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> —– Forwarded message from jeremy hunsinger —–
>
> From: jeremy hunsinger
> Subject: Warchalking does not exist: a wager.
> To: cypherpunks
> Date: Mon, 30 Jun 2003 12:01:50 -0400
> X-Mailer: Apple Mail (2.552)
>
> Forwarded for a colleague:
>
>
> For background, Warchalking is the use of symbols (marked with chalk)
> to
> indicate the presence of a Wi-Fi hotspot. In pure form, the story of
> warchalking is that there is a subculture of Wi-Fi users that use chalk
> to
> communicate with each other about Wi-Fi locations. Hip/cool businesses
> then
> co-opted the subcultural warchalking to advertise their own hotspots.
> More
> at: http://www.warchalking.org/
>
> My contention is that the first (subcultural) story about warchalking
> above
> is entirely a media phenomenon — it is a beautiful idea, but it
> doesn’t
> make any sense as a directory service to find Wi-Fi. It is too easy to
> miss
> a warchalk mark, and the chalk wears away (or washes away in the rain)
> too
> quickly. Warchalking symbols were heavily promoted in the New York
> Times
> just *48 hours* after they were first made public on the Web. There
> was a
> subsequent wave of media stories about warchalking, giving everyone
> ideas.
> Every single occurrence of chalk I’ve found can be attributed to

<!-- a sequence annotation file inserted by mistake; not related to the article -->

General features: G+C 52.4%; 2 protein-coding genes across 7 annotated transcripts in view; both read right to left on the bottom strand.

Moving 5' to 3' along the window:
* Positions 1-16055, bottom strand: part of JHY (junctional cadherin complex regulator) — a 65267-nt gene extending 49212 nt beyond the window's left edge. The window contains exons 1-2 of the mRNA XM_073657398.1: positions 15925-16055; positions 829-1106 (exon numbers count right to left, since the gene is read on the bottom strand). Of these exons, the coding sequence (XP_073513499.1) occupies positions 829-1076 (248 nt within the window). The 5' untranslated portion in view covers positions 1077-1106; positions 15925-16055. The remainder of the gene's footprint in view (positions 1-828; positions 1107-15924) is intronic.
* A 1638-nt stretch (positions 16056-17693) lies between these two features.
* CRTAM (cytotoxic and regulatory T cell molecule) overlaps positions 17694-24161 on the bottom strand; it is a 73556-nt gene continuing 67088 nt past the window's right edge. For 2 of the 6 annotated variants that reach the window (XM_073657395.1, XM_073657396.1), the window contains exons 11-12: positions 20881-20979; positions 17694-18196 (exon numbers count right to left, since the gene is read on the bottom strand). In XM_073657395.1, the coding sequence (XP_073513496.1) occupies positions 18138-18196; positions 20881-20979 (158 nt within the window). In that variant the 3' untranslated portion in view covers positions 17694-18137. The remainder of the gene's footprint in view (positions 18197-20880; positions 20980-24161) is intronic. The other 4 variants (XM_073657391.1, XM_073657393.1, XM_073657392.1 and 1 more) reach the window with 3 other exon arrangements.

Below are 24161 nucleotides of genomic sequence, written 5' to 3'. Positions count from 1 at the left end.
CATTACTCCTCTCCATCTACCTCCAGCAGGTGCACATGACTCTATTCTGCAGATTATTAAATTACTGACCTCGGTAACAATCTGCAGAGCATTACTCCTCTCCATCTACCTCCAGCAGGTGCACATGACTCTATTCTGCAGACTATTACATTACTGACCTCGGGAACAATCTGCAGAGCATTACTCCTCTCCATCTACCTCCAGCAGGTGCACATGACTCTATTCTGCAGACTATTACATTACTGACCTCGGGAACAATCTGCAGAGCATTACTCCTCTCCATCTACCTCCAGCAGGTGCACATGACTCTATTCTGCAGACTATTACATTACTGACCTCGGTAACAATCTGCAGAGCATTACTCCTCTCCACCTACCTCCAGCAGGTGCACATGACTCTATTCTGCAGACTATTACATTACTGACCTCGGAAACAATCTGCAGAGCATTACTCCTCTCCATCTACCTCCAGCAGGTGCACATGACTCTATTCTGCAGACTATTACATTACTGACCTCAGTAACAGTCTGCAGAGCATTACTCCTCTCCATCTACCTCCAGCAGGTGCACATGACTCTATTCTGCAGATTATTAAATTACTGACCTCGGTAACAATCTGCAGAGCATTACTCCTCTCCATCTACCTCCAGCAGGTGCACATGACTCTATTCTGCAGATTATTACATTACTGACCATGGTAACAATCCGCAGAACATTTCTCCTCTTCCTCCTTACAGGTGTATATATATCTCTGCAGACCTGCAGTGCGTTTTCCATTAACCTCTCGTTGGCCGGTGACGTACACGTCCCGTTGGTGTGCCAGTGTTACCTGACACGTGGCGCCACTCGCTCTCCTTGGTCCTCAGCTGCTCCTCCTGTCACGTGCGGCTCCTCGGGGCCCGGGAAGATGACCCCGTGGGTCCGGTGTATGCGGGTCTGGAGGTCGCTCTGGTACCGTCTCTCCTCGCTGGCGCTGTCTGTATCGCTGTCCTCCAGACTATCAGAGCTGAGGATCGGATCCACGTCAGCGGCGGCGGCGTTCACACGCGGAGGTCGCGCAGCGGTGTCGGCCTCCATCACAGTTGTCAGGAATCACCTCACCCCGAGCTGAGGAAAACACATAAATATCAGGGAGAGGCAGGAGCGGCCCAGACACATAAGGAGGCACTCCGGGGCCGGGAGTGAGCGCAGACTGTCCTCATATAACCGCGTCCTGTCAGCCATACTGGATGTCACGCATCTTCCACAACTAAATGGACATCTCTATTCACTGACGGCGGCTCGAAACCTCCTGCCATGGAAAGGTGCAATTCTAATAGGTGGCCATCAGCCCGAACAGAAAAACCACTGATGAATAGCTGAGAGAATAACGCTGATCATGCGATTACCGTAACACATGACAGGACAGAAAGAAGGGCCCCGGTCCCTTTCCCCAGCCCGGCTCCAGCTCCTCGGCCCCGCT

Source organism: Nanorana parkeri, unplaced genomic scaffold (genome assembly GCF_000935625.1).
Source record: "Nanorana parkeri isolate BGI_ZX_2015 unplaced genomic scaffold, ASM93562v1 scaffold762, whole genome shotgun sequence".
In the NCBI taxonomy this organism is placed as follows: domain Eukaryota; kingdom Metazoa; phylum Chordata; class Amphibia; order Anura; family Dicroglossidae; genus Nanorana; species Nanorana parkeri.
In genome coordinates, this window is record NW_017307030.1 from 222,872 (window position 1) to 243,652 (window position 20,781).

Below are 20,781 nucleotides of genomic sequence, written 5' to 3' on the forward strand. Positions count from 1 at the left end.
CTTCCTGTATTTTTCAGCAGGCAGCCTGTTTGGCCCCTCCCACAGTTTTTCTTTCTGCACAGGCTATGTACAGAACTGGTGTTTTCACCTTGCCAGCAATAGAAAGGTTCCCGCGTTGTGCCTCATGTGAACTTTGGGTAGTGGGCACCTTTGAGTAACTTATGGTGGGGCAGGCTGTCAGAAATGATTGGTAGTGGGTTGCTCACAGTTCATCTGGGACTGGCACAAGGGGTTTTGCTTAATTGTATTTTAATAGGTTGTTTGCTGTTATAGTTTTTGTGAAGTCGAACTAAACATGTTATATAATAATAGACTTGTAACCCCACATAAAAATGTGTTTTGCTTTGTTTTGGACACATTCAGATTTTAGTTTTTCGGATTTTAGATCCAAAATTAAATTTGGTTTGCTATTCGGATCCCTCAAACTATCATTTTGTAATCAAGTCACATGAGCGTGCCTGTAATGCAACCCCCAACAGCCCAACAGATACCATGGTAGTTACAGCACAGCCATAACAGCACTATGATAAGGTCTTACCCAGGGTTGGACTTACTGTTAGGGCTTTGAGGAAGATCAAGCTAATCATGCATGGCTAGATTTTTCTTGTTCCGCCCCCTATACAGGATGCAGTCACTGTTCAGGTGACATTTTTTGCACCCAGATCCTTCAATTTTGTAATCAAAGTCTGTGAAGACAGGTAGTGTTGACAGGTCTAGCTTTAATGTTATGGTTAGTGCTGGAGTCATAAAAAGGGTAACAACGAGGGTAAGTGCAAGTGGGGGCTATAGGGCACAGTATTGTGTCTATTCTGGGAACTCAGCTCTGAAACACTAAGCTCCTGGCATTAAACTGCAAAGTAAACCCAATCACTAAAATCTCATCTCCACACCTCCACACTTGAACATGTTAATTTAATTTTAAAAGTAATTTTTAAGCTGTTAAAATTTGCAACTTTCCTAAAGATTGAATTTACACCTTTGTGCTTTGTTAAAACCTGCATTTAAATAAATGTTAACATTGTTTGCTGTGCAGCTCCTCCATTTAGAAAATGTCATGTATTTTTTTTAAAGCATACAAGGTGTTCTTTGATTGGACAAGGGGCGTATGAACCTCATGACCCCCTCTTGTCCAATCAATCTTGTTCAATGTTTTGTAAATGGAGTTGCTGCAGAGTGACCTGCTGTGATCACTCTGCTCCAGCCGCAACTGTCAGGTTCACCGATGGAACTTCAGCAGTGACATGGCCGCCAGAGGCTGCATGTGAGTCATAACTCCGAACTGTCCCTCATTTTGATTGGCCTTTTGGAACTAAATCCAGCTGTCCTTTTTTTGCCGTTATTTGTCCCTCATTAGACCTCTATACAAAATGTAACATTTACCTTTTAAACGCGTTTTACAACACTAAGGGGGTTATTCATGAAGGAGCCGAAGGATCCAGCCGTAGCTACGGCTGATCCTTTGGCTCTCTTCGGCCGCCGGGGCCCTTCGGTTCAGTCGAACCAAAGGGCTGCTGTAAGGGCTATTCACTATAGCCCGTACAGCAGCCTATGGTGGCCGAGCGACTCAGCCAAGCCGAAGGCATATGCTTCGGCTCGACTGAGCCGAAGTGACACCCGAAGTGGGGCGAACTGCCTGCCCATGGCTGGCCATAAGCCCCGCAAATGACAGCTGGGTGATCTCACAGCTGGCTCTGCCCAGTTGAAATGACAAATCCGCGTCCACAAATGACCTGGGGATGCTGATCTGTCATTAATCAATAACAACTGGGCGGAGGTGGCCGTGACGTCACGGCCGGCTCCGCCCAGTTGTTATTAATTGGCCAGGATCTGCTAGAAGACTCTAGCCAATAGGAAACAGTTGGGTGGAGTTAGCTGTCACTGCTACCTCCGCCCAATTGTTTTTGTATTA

> chalkers
> who want to self-promote their own mark. So I believe that people *do*
> rarely make warchalking marks for various reasons (to be cool, to
> advertise
> for their own network) but I *don’t* believe that people use
> warchalking
> marks in a meaningful way to find Wi-Fi.
>
> After the conversation with Steve, on December 18th I posted an call to
> many
> colleagues around the world asking for verifiable instances of
> warchalking
> that work the way that warchalking describes itself. Reports to date:
> zero. If warchalking worked as a directory location service, shouldn’t
> I be
> able to find it?
>
> I just had a close call — a friend told me that my office at Oxford
> had
> been warchalked. Since it is a WEP (non-open) node and I didn’t do it,
> this
> could be half of a “true” instance of warchalking! I ran out as soon
> as I
> heard but couldn’t find the mark. It must have washed away? (Here in
> England, it is raining.)
>
> So I am willing to propose a wager, or a bounty. I’ll bet one dollar
> that
> warchalking is not a meaningful way of locating Wi-Fi hotspots. To win
> the
> bounty, can anyone deliver someone that uses warchalking to locate
> Wi-Fi
> hotspots?
>
> Caveats: (1) Warchalking done by the provider of the hotspot does not
> count — it is supposedly a co-option of the “pure” subculture. I
> dispute
> the subculture, not the self-promotion. (2) I am not disputing that
> wardriving, warwalking, and online hotspot mapping (warchalking with
> bits in
> GIS databases, not with chalk) exist as advertised. (Though others
> have.)
> My beef here is only about the chalk part.
>
> I’ve made a web page for this bet that has the relevant emails I’ve
> sent and
> some links: http://www.niftyc.org/bet/
>
> As you may have guessed I’m writing a paper about this. Email me if
> you
> want a copy when I finish. Thank you for any help!
>
> Christian
>
>
>
> —
> http://www.niftyc.org/
>
> —– End forwarded message —–
>
>
>

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